Fellow Profile: Victor Piercey

Victor Piercey
  • G-TEAMS Cohort: 2010-11
  • Graduate Program: Mathematics
  • Teacher Parners: Cassidy Larkin and Jennifer McCloud
  • School: McCartney Ranch Elementary School
  • Grade level: 5
  • Topics: Mathematics and Computers

"As mathematicians, we can bring our experience and creativity into the classroom to help combat the declining mathematical skills of our high school graduates."

Research Interests

Victor’s research is in algebraic geometry, which can be described as the study of simultaneous solutions to polynomial equations. More precisely, algebraic geometers study spaces formed by patching together solutions to systems of polynomial equations, similar to the manner in which real manifolds are constructed by patching Euclidean spaces together. Victor’s area in algebraic geometry is moduli spaces. Sometimes, in algebraic geometry, a collection of spaces that have certain common invariants from a geometric space itself. Victor studies moduli spaces of configurations of points.

Classroom Activities

Victor has been working with Cassidy Larkin and Jennifer McCloud at McCartney Ranch Elementary School. Both partners teach fifth grade. A detailed, day-by-day account of Victor's experience can be found in his blog. Victor’s goals for his classroom involvement include:

Victor has learned a great deal during his time in the classroom. For example, he has learned how to deconstruct the single concept at the heart of a lesson and break it into bite-sized chunks that are simple, short, and to-the-point.

Lessons Learned

Using real-world data for applications of mathematics to real-world problems is a great motivator. We did just that with a stock market project. I introduced the stock market to the students and for the following two weeks, students tracked Pepsi and Coke stock prices and recorded the data in the form of line graphs. We then proceeded to the computer lab, where students chose a stock to "buy and sell." They recorded the price on the first day when they "bought" the stock. They then recorded the price of the stock a few days later when they "sold" it. They computed how much money they lost and sold. Some students even looked at news articles to try to understand what happened to their stock! The students were very excited to engage in this project. One student, who has failed but been passed along at other elementary schools, was motivated (I think at least in part by this project) to turn her performance around and has found greater success.

I think that if you break a complicated concept into bite-sized pieces and keep returning to first principles, young students will be able to understand that concept. I did this with my introduction to the stock market, and our discussion ended up including additional concepts such as interest. I also noticed that when the teachers approached complicated concepts, such as translating patterns in a table into an equation with 2 variables, the students did very well.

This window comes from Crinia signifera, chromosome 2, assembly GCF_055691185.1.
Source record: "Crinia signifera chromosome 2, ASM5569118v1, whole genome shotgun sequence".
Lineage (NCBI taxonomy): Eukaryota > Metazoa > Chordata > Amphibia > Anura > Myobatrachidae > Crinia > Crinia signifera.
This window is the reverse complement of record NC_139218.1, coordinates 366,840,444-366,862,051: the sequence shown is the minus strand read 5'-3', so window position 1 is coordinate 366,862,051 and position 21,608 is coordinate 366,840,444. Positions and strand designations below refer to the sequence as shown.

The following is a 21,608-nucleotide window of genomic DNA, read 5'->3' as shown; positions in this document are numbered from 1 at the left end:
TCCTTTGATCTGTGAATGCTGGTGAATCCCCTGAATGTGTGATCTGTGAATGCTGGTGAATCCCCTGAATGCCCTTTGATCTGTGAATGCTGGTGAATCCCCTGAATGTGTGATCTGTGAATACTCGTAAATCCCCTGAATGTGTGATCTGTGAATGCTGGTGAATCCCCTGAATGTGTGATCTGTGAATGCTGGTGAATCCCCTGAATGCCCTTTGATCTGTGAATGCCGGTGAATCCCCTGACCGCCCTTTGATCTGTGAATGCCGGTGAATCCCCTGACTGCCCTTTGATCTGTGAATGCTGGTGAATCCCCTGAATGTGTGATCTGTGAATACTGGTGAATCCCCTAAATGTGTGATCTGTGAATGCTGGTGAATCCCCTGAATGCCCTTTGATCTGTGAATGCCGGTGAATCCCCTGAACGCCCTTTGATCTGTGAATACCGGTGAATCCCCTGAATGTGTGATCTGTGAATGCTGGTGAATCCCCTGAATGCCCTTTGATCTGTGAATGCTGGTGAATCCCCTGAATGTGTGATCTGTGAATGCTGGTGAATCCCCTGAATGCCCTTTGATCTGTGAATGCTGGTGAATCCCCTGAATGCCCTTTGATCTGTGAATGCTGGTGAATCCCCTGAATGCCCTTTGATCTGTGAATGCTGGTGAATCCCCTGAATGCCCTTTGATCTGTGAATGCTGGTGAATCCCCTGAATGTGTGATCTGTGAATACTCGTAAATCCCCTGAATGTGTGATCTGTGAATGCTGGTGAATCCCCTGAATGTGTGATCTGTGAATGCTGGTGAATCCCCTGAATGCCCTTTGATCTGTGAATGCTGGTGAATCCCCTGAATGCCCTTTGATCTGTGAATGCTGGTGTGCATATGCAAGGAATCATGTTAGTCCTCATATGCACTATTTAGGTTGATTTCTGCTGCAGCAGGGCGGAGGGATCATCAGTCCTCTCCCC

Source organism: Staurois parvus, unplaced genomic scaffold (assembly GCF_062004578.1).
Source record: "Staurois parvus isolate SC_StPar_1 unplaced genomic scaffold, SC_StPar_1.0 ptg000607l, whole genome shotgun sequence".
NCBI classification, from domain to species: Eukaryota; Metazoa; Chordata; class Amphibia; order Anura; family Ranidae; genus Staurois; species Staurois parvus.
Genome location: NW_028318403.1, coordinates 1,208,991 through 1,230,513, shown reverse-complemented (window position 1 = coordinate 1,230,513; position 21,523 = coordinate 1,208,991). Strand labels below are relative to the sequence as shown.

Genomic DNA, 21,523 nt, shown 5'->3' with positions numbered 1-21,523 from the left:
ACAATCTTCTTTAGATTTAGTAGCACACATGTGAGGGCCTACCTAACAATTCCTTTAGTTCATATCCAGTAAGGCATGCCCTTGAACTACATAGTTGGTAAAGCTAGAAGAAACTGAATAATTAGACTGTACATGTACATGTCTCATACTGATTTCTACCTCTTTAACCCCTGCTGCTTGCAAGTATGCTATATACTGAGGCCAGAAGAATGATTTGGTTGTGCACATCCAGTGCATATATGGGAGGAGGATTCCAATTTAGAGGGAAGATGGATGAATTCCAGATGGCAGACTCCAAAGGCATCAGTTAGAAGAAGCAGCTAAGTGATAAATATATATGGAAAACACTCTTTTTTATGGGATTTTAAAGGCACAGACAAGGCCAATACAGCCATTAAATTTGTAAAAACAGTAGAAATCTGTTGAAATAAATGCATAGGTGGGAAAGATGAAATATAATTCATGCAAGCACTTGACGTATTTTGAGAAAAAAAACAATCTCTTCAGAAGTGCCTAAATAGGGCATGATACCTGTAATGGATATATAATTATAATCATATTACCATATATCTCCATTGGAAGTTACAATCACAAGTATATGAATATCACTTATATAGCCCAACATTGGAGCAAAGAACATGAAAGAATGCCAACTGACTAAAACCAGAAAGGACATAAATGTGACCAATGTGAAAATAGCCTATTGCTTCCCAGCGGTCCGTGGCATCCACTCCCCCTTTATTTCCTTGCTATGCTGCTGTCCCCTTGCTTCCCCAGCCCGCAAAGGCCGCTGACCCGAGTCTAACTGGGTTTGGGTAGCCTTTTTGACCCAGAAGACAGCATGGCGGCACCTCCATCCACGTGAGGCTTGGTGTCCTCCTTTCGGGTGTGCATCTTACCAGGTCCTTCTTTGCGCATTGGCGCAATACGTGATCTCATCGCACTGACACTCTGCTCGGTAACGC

I have also discovered that student learning can be maximized by combining auditory, visual, and kinesthetic learning. As an example, we added the following activity to a traditional auditory/visual lesson on the associative and commutative properties. We had the students each take an index card with a one-digit number. They walked around the room while music played, and when the music stopped they clustered into groups of three based on their proximity to one another. Two adjacent students of the three would link arms. The linked students would multiply their numbers together, and the product would be multiplied by the third number. Then the other pair of adjacent students would link their arms and the group would redo the multiplication. This illustrated the associative property. We told them explicitly that they were not allowed to reorder themselves, which illustrated the difference between the associative property and the commutative property.

Mathematics can be found everywhere and linked to any subject. We have done this in the classroom in several different ways. The stock market project is one example. In reading, students usually do a small 2 to 3 day writing project related to a reading selection. I have added mathematical components to a couple of these. One selection was about a space scientist, and the students were supposed to write a proposal to NASA suggesting an experiment they would like to conduct in space. I had them attach a budget. Another reading selection was about Paul Revere and it mentioned that Revere used to do his arithmetic for his various transactions in a journal, or a "day book." I had the students create an entry in Paul Revere's day book for a particularly busy day. We have also incorporated mathematics into the students' writing by occasionally having them do "focused writing" on mathematical topics.

Finally, I believe that while we can tell students that mathematics is powerful, it is better to put this power in their hands. Hands-on projects that can truly benefit a student's community accomplish this task, and this is something I would like to do more of in the future.

Teaching Materials